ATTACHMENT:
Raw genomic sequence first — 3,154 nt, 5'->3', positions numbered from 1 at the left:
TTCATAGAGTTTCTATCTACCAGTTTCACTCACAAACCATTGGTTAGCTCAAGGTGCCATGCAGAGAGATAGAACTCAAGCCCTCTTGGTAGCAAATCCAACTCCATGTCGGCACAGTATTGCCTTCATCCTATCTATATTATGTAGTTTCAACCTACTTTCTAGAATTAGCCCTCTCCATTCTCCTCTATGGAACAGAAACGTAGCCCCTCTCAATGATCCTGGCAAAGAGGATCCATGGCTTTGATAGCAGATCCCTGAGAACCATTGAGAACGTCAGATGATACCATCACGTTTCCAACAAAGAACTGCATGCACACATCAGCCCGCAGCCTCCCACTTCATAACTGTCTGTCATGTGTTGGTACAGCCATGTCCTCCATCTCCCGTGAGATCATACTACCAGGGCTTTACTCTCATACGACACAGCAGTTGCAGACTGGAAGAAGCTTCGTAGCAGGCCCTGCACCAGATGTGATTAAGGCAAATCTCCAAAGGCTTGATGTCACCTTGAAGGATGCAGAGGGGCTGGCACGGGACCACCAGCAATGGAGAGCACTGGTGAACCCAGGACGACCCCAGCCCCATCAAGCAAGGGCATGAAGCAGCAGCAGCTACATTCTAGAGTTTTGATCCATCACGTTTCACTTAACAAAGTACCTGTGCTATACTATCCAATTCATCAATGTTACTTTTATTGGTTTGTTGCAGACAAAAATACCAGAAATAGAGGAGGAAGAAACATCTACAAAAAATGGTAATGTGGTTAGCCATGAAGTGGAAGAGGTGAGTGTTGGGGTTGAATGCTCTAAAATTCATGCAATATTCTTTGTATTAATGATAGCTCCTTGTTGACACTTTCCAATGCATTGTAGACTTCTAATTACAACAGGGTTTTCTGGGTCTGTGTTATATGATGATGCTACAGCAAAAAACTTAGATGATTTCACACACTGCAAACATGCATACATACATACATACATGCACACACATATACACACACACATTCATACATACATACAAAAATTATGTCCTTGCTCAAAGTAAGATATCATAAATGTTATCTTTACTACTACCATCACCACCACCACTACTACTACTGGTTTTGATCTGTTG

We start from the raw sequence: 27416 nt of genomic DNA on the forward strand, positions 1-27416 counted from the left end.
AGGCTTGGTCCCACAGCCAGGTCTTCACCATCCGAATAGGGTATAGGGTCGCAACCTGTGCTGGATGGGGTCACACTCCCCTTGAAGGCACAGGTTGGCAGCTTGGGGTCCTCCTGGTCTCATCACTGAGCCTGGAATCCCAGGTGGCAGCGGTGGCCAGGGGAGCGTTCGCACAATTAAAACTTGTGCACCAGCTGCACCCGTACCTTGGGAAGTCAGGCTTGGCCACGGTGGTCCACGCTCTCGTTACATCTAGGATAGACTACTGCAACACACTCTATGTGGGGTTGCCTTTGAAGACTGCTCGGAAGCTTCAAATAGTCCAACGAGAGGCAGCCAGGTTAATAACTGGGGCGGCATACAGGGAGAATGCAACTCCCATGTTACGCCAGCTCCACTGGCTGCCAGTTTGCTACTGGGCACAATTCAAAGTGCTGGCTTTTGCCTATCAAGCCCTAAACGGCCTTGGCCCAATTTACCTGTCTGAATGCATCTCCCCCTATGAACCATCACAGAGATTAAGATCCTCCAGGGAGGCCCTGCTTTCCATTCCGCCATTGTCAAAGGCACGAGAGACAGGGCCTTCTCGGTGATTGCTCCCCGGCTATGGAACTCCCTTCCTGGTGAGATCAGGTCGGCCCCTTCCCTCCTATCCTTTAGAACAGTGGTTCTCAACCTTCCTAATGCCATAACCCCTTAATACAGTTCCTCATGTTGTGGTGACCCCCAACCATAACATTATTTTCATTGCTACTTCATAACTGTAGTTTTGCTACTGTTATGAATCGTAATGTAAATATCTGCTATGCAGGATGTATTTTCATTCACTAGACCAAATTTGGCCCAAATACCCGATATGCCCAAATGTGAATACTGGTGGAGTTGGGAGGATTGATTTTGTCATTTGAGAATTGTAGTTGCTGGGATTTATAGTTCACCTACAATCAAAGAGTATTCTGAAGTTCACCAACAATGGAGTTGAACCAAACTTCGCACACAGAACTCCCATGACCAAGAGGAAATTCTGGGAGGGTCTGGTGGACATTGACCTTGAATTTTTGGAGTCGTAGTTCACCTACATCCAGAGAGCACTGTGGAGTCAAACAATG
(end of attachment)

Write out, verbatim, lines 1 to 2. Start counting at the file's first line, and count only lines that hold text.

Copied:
Raw genomic sequence first — 3,154 nt, 5'->3', positions numbered from 1 at the left:
TTCATAGAGTTTCTATCTACCAGTTTCACTCACAAACCATTGGTTAGCTCAAGGTGCCATGCAGAGAGATAGAACTCAAGCCCTCTTGGTAGCAAATCCAACTCCATGTCGGCACAGTATTGCCTTCATCCTATCTATATTATGTAGTTTCAACCTACTTTCTAGAATTAGCCCTCTCCATTCTCCTCTATGGAACAGAAACGTAGCCCCTCTCAATGATCCTGGCAAAGAGGATCCATGGCTTTGATAGCAGATCCCTGAGAACCATTGAGAACGTCAGATGATACCATCACGTTTCCAACAAAGAACTGCATGCACACATCAGCCCGCAGCCTCCCACTTCATAACTGTCTGTCATGTGTTGGTACAGCCATGTCCTCCATCTCCCGTGAGATCATACTACCAGGGCTTTACTCTCATACGACACAGCAGTTGCAGACTGGAAGAAGCTTCGTAGCAGGCCCTGCACCAGATGTGATTAAGGCAAATCTCCAAAGGCTTGATGTCACCTTGAAGGATGCAGAGGGGCTGGCACGGGACCACCAGCAATGGAGAGCACTGGTGAACCCAGGACGACCCCAGCCCCATCAAGCAAGGGCATGAAGCAGCAGCAGCTACATTCTAGAGTTTTGATCCATCACGTTTCACTTAACAAAGTACCTGTGCTATACTATCCAATTCATCAATGTTACTTTTATTGGTTTGTTGCAGACAAAAATACCAGAAATAGAGGAGGAAGAAACATCTACAAAAAATGGTAATGTGGTTAGCCATGAAGTGGAAGAGGTGAGTGTTGGGGTTGAATGCTCTAAAATTCATGCAATATTCTTTGTATTAATGATAGCTCCTTGTTGACACTTTCCAATGCATTGTAGACTTCTAATTACAACAGGGTTTTCTGGGTCTGTGTTATATGATGATGCTACAGCAAAAAACTTAGATGATTTCACACACTGCAAACATGCATACATACATACATACATGCACACACATATACACACACACATTCATACATACATACAAAAATTATGTCCTTGCTCAAAGTAAGATATCATAAATGTTATCTTTACTACTACCATCACCACCACCACTACTACTACTGGTTTTGATCTGTTG